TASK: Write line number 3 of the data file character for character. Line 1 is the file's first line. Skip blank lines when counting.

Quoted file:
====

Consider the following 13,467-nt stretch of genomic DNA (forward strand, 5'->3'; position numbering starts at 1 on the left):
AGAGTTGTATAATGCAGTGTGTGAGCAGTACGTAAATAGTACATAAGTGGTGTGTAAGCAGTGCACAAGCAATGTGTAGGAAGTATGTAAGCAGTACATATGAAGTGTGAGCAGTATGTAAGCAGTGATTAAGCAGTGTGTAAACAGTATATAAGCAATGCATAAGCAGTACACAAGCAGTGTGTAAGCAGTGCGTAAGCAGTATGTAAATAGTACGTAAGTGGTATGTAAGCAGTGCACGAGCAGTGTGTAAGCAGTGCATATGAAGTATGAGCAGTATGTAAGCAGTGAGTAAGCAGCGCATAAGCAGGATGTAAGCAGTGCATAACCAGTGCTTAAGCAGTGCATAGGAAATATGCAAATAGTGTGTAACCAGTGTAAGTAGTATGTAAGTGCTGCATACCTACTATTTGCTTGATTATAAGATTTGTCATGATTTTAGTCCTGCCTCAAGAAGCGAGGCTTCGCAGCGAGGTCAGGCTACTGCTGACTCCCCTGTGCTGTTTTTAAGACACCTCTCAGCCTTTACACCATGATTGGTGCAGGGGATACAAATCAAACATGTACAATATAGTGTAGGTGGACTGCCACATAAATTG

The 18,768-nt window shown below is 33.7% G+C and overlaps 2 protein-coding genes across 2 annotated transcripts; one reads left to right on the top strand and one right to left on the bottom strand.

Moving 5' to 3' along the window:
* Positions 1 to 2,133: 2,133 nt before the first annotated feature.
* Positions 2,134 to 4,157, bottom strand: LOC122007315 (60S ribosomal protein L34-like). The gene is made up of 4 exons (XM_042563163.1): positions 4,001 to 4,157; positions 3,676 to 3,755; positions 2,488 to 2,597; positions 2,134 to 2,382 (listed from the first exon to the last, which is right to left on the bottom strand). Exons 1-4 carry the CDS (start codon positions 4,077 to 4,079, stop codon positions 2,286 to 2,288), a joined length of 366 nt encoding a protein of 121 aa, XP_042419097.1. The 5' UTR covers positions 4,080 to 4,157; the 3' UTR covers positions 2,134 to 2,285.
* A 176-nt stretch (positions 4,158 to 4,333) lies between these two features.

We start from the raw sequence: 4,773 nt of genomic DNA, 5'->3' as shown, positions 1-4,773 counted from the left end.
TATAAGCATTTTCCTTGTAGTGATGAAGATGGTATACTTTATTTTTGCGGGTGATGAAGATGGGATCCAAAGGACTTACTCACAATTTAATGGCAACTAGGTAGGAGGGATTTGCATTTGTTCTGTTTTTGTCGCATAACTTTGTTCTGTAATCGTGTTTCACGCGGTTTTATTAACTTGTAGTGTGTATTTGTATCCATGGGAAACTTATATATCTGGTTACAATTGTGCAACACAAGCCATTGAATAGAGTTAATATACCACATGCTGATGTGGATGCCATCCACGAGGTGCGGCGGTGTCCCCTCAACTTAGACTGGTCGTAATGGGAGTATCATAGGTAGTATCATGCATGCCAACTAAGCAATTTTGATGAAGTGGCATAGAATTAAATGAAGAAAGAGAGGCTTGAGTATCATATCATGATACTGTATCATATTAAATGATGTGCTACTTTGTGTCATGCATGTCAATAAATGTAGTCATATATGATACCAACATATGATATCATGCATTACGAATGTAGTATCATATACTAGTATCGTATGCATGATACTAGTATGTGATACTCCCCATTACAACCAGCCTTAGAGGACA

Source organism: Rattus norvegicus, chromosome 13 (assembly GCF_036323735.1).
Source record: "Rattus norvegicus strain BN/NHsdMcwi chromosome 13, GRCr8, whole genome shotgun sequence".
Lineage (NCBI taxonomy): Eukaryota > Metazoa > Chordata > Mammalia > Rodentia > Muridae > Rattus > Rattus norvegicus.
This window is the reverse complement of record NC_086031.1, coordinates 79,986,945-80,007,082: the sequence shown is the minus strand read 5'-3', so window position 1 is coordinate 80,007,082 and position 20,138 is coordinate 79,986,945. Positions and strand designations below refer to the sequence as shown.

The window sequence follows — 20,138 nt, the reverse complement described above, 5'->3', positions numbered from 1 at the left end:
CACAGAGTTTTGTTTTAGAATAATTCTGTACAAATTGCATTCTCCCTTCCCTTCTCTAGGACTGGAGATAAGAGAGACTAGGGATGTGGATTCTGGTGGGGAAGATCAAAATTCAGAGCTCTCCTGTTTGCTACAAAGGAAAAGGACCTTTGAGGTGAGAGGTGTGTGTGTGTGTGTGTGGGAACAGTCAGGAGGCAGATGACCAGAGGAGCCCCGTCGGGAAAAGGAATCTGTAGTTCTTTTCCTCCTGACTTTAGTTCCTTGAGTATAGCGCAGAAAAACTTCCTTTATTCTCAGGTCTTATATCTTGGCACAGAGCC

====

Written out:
The 18,768-nt window shown below is 33.7% G+C and overlaps 2 protein-coding genes across 2 annotated transcripts; one reads left to right on the top strand and one right to left on the bottom strand.